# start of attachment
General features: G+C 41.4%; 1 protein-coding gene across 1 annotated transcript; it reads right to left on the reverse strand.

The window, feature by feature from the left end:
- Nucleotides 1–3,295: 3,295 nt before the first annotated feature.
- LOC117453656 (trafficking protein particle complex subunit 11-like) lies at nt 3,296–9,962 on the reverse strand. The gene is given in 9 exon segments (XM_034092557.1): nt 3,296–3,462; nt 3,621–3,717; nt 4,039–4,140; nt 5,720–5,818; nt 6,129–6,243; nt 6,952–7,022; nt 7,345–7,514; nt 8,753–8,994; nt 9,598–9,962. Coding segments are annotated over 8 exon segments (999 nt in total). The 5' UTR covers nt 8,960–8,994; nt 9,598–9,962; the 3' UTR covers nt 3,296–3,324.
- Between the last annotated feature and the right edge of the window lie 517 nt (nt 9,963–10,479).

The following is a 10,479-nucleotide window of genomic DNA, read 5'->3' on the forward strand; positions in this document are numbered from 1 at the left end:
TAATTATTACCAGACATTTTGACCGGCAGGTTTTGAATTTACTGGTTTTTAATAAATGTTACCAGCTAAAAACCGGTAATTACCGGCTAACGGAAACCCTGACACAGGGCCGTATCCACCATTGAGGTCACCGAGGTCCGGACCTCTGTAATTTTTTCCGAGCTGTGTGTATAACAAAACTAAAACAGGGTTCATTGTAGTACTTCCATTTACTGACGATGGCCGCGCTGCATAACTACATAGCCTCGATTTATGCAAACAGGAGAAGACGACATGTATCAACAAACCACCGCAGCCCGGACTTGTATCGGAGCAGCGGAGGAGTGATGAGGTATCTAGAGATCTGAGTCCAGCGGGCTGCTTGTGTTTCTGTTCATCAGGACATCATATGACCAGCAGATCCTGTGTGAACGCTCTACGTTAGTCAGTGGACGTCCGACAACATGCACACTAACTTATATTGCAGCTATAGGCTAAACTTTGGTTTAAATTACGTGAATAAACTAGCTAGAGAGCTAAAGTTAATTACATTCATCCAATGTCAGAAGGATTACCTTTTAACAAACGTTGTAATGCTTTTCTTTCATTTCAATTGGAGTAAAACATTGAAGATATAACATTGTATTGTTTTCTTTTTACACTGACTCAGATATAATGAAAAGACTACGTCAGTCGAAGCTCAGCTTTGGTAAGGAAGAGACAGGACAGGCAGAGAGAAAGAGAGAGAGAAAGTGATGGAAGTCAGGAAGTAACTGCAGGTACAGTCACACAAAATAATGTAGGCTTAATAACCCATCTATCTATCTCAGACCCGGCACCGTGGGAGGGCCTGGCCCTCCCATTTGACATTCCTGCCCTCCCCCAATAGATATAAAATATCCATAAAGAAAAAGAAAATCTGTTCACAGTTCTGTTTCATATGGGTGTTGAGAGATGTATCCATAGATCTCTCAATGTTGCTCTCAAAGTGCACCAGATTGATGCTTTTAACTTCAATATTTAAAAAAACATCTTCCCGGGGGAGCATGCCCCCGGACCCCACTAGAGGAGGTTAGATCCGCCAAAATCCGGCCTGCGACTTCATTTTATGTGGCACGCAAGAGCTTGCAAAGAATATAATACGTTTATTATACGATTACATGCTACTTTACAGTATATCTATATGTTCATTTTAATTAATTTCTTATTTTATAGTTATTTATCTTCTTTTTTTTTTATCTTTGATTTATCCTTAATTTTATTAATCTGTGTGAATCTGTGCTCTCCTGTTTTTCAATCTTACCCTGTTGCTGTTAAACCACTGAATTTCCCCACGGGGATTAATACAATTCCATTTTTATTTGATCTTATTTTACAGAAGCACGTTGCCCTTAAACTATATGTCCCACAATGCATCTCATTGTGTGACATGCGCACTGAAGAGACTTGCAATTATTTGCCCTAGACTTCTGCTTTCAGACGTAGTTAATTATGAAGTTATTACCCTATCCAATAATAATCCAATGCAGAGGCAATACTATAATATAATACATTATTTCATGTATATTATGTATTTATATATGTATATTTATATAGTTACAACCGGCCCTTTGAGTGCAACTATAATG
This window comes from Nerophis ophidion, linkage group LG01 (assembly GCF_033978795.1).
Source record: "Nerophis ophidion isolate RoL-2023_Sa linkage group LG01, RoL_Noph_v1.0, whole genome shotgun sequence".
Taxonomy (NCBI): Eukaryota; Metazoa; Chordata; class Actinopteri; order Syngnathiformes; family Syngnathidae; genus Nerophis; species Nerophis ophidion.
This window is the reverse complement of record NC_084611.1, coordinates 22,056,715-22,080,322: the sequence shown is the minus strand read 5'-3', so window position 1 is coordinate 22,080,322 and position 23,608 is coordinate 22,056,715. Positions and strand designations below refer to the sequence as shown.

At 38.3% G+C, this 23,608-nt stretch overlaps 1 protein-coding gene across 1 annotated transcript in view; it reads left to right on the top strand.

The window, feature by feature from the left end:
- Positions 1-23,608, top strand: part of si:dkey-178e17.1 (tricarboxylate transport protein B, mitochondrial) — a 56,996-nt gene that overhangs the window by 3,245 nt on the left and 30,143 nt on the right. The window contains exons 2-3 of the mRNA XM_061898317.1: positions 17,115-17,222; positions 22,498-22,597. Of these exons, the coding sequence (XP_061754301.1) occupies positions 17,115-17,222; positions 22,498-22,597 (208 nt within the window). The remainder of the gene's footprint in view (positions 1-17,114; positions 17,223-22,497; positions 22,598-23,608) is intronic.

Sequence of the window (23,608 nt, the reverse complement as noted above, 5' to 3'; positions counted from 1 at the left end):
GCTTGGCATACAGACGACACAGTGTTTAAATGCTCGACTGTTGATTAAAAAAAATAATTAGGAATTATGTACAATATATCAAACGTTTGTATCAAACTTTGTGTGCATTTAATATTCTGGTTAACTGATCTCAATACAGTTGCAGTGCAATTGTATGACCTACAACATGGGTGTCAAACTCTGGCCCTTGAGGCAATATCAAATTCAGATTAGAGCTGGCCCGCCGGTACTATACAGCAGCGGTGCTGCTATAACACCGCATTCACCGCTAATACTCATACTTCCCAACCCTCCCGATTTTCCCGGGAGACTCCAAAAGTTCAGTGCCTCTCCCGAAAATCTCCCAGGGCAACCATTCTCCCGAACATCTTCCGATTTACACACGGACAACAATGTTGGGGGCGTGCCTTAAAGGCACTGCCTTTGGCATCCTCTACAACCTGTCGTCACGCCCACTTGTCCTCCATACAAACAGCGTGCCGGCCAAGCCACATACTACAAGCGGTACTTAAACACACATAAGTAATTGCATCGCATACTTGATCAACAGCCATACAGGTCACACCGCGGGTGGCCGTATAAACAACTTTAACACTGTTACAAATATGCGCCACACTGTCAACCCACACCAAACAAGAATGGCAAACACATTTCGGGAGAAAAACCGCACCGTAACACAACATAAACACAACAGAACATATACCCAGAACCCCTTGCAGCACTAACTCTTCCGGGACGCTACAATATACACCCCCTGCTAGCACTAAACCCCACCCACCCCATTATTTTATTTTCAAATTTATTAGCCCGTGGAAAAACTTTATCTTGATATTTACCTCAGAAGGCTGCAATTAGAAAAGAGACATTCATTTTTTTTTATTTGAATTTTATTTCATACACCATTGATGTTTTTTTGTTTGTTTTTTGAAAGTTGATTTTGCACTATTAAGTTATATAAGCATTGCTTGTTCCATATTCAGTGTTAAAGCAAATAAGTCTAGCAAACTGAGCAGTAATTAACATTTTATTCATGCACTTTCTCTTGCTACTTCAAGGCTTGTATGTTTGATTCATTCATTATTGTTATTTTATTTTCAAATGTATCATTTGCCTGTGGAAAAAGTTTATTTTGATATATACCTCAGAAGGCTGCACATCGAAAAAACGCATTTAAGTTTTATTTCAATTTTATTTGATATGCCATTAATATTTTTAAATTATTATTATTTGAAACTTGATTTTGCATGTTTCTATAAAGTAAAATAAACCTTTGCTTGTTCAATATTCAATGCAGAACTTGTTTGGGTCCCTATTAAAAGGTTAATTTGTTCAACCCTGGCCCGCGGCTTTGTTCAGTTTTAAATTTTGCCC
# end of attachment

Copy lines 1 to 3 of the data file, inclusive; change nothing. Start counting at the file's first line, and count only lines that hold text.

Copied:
General features: G+C 41.4%; 1 protein-coding gene across 1 annotated transcript; it reads right to left on the reverse strand.

The window, feature by feature from the left end:
- Nucleotides 1–3,295: 3,295 nt before the first annotated feature.